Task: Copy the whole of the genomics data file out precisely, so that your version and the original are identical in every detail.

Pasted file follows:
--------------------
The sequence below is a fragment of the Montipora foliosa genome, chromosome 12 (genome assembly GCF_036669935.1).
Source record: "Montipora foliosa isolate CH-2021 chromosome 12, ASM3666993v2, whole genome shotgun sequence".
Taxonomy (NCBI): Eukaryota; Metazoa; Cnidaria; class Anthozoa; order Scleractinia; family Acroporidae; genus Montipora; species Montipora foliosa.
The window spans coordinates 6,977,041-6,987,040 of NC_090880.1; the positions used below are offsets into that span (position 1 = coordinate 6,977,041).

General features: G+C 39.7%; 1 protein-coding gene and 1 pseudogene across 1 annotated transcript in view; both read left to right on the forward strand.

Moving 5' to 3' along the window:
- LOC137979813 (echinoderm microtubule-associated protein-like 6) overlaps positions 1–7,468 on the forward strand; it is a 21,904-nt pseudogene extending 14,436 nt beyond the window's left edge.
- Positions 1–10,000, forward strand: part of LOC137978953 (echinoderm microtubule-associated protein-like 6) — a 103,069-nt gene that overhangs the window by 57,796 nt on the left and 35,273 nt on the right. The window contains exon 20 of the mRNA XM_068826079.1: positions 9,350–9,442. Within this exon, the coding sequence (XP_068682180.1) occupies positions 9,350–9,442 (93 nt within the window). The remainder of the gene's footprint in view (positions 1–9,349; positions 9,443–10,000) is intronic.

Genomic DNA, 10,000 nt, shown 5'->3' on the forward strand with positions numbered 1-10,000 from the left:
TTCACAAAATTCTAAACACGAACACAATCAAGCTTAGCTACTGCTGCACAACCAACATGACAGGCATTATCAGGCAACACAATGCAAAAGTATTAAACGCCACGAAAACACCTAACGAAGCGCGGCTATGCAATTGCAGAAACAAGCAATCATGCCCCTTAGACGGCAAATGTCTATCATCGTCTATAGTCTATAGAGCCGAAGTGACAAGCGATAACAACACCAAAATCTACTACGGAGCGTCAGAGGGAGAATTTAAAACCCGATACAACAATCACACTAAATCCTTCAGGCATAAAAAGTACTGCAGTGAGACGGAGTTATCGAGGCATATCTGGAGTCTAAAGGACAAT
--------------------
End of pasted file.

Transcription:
The sequence below is a fragment of the Montipora foliosa genome, chromosome 12 (genome assembly GCF_036669935.1).
Source record: "Montipora foliosa isolate CH-2021 chromosome 12, ASM3666993v2, whole genome shotgun sequence".
Taxonomy (NCBI): Eukaryota; Metazoa; Cnidaria; class Anthozoa; order Scleractinia; family Acroporidae; genus Montipora; species Montipora foliosa.
The window spans coordinates 6,977,041-6,987,040 of NC_090880.1; the positions used below are offsets into that span (position 1 = coordinate 6,977,041).

General features: G+C 39.7%; 1 protein-coding gene and 1 pseudogene across 1 annotated transcript in view; both read left to right on the forward strand.

Moving 5' to 3' along the window:
- LOC137979813 (echinoderm microtubule-associated protein-like 6) overlaps positions 1–7,468 on the forward strand; it is a 21,904-nt pseudogene extending 14,436 nt beyond the window's left edge.
- Positions 1–10,000, forward strand: part of LOC137978953 (echinoderm microtubule-associated protein-like 6) — a 103,069-nt gene that overhangs the window by 57,796 nt on the left and 35,273 nt on the right. The window contains exon 20 of the mRNA XM_068826079.1: positions 9,350–9,442. Within this exon, the coding sequence (XP_068682180.1) occupies positions 9,350–9,442 (93 nt within the window). The remainder of the gene's footprint in view (positions 1–9,349; positions 9,443–10,000) is intronic.

Genomic DNA, 10,000 nt, shown 5'->3' on the forward strand with positions numbered 1-10,000 from the left:
TTCACAAAATTCTAAACACGAACACAATCAAGCTTAGCTACTGCTGCACAACCAACATGACAGGCATTATCAGGCAACACAATGCAAAAGTATTAAACGCCACGAAAACACCTAACGAAGCGCGGCTATGCAATTGCAGAAACAAGCAATCATGCCCCTTAGACGGCAAATGTCTATCATCGTCTATAGTCTATAGAGCCGAAGTGACAAGCGATAACAACACCAAAATCTACTACGGAGCGTCAGAGGGAGAATTTAAAACCCGATACAACAATCACACTAAATCCTTCAGGCATAAAAAGTACTGCAGTGAGACGGAGTTATCGAGGCATATCTGGAGTCTAAAGGACAAT